Another key area of concern is: Where are the jobs for the 100,000 young men dismissed from their jobs each year? The Ministry of Defense maintains that these trained and disciplined soldiers would easily escape government and factory jobs.
In fact, the transition is more difficult. Government data studied by Defence News of India shows that only 2.4% of former military personnel who applied for a post-retirement job were able to secure one. Neither the states nor the central governments have been able to recruit enough to fill the reserved quotas. Between 32 central ministries, 22,168 positions are reserved for veterans. However, only 1.60% of them have been filled. Of the 1.15 million positions in Indian Railways, veterans have only managed to fill 1.4%, according to government figures.
That said, the government has announced the reservation of more vacancies for recruits who have completed their four-year military service. The Ministry of Home Affairs (MHA) has announced the reservation of 10 percent of vacancies in the CAPFs (Central Armed Police Force) and Assam Rifles for Mohawk. This includes a relaxation of three years beyond the prescribed upper age limit, which was further relaxed to five years for the first batch of Mohawk. This constitutes a significant reversal by the MHA after decades of resistance to filling CAPF vacancies for retired soldiers. The MHA assumes that these hardened veterans would need little training beyond a few weeks of orientation.
Keeping pace with the MHA, the MoD has also announced a 10% reservation quota for Mohawk in ministerial jobs, including the coast guard, civilian defense positions and in 16 public sector defense companies. This would be in addition to existing reservations for veterans.
Private industry has also promised the government vacancies for retirees Mohawk. Puri says 85 private companies including Bharat Forge, Reliance Group and even foreign firms like Apple have pledged job reservations for retirees Mohawk. Like CAPFs, these companies assume that the Mohawks’ an ingrained discipline would make them model workers.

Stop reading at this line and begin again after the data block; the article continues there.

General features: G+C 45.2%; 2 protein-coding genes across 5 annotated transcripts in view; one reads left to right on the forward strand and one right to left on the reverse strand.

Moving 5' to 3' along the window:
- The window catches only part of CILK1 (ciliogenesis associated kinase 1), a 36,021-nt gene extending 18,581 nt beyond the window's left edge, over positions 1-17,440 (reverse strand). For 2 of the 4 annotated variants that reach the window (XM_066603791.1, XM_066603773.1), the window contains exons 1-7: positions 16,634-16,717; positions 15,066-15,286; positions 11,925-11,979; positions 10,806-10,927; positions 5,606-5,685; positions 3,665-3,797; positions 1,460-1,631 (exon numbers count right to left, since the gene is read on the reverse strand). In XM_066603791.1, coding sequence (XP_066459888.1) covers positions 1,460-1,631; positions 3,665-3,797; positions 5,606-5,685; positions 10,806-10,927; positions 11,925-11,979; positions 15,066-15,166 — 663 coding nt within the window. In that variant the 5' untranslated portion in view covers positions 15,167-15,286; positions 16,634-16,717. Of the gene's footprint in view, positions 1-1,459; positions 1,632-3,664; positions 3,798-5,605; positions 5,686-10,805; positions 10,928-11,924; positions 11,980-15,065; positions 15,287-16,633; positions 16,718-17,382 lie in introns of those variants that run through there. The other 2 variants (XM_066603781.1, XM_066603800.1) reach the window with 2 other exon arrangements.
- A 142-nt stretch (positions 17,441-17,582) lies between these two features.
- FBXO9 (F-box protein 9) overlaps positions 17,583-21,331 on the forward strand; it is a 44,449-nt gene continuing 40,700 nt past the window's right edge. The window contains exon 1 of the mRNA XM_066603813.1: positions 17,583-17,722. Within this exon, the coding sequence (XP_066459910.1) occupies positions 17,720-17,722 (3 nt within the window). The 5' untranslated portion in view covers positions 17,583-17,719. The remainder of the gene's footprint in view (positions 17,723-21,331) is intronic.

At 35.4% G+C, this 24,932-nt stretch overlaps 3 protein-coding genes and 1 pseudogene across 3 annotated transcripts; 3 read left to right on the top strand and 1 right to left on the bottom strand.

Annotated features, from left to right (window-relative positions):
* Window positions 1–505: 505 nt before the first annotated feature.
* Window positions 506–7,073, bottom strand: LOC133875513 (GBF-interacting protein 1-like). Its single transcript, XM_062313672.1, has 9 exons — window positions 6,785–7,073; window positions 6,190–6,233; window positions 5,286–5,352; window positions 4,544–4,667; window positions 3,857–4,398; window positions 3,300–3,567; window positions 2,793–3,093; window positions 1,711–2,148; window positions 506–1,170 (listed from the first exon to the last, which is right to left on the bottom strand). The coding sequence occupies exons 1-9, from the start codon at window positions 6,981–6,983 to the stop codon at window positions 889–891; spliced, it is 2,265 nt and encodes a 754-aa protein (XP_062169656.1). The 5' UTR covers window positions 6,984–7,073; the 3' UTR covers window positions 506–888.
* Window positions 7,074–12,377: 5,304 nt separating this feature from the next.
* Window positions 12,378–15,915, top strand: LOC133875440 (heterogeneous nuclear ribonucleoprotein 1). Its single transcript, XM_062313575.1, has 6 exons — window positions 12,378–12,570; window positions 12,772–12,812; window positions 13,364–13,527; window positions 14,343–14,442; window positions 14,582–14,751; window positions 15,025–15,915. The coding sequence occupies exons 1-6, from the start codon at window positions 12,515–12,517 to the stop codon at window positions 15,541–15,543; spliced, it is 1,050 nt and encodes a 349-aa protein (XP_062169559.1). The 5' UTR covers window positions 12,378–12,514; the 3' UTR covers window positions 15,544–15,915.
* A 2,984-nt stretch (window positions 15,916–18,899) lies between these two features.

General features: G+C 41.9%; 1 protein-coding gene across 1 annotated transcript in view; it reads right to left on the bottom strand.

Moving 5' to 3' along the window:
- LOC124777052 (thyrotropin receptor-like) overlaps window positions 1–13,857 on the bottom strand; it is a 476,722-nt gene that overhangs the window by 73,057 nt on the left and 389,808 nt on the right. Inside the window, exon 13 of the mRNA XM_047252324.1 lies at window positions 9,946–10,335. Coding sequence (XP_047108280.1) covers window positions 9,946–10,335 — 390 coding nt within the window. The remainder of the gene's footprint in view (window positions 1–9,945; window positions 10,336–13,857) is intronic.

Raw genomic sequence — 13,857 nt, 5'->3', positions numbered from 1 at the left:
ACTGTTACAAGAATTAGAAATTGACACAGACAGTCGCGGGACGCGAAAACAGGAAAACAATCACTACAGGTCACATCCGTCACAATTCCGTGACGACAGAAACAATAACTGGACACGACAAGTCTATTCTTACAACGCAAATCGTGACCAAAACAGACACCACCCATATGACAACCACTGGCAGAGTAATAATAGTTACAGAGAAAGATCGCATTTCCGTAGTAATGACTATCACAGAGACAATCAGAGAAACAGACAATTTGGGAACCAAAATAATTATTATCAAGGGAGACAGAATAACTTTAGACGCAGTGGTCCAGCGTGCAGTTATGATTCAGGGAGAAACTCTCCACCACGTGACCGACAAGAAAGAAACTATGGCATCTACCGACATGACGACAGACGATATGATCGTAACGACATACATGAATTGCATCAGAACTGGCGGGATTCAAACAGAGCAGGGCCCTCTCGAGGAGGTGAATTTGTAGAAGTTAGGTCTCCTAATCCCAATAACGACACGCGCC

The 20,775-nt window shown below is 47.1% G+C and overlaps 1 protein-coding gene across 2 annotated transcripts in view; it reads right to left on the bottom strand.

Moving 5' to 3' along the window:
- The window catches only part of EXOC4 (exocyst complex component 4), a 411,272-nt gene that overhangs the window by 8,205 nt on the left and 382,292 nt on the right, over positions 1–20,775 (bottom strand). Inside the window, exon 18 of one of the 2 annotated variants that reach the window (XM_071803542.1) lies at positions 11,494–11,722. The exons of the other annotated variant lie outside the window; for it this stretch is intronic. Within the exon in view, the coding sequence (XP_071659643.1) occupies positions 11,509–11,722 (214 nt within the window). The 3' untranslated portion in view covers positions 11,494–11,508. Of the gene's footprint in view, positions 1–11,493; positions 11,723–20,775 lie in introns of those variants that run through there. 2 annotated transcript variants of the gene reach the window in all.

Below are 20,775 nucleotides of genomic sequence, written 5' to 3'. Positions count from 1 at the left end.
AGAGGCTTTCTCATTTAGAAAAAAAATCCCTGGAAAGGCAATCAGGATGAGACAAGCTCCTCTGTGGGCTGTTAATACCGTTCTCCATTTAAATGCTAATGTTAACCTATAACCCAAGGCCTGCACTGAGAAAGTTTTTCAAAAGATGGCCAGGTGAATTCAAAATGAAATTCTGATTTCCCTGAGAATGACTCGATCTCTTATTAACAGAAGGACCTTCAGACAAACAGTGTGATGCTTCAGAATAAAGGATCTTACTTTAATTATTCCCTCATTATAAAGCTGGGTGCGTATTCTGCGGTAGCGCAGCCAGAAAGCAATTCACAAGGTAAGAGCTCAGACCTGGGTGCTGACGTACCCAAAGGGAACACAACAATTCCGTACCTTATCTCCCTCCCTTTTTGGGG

Perhaps the biggest unknown in this bold move is how human relationships play out – not just between Mohawkwho will compete with their comrades for permanent jobs beyond their four-year terms – but also between the Mohawk and existing full-time soldiers who are steeped in the regimental system, which is based on long-term loyalties. How this plays out may hold the keys to Agnipath’s success or failure.
The ordeal of fire
Younger service members, with average age dropping from 32 to 27
The qualification will increase average tech levels when released into society
· This increased proficiency in technology will increase as Agnipath’s recruitment grows from 46,000 in the first four years to 125,000 by year six.
From the 10th year, Agnipath will produce 25,000 full-time soldiers, about half the number that joins the services each year
Lack of jobs for men who are fired every year
Defence News of India analysis shows that only 2.4% of ex-military personnel who applied for a post-retirement job were able to secure one
How the government proposes to deal
The Home Ministry has announced the reservation of 10% of vacancies in the Central Armed Police Force and Rifles of Assam for Mohawk
The Ministry of Defense has also announced a reservation quota of 10% for Mohawk in ministerial jobs, including the coast guard, civilian defense positions and in 16 public sector defense companies
85 private companies including Bharat Forge, Reliance Group and overseas firms like Apple have pledged job reservations for retirees Mohawk